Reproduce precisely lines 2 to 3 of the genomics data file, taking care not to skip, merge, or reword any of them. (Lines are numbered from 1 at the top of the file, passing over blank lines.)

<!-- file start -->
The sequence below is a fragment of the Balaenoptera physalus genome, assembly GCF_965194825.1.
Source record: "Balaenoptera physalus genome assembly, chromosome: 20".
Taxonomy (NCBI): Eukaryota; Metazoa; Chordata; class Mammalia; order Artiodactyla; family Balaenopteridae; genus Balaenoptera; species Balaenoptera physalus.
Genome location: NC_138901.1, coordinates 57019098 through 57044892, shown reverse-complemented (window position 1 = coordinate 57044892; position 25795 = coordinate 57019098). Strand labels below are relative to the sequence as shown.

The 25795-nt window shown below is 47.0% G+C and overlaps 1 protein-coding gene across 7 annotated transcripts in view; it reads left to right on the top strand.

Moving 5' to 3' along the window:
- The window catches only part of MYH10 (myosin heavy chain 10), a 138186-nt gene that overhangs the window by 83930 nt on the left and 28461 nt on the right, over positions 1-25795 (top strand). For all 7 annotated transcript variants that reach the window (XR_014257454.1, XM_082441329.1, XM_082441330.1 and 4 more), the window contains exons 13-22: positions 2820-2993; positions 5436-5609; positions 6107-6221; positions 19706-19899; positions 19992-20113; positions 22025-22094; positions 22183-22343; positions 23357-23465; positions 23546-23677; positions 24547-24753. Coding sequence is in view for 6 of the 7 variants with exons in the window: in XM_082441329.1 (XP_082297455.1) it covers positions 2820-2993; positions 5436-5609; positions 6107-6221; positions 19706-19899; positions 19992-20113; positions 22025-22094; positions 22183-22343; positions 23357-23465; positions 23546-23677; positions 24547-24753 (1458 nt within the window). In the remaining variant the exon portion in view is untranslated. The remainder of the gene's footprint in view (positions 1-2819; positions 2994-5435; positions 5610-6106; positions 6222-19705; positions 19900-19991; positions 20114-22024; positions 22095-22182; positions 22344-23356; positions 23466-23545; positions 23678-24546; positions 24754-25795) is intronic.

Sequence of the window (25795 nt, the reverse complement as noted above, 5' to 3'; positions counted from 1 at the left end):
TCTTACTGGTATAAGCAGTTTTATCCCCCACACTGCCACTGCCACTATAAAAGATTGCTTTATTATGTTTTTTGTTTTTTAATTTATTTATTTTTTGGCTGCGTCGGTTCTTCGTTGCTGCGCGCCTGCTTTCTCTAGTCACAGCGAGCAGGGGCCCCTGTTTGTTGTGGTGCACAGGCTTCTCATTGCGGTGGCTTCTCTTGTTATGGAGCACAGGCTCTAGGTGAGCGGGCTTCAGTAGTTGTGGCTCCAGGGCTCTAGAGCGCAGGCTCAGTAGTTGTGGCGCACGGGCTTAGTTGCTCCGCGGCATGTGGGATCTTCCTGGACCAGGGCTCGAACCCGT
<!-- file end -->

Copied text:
Source record: "Balaenoptera physalus genome assembly, chromosome: 20".
Taxonomy (NCBI): Eukaryota; Metazoa; Chordata; class Mammalia; order Artiodactyla; family Balaenopteridae; genus Balaenoptera; species Balaenoptera physalus.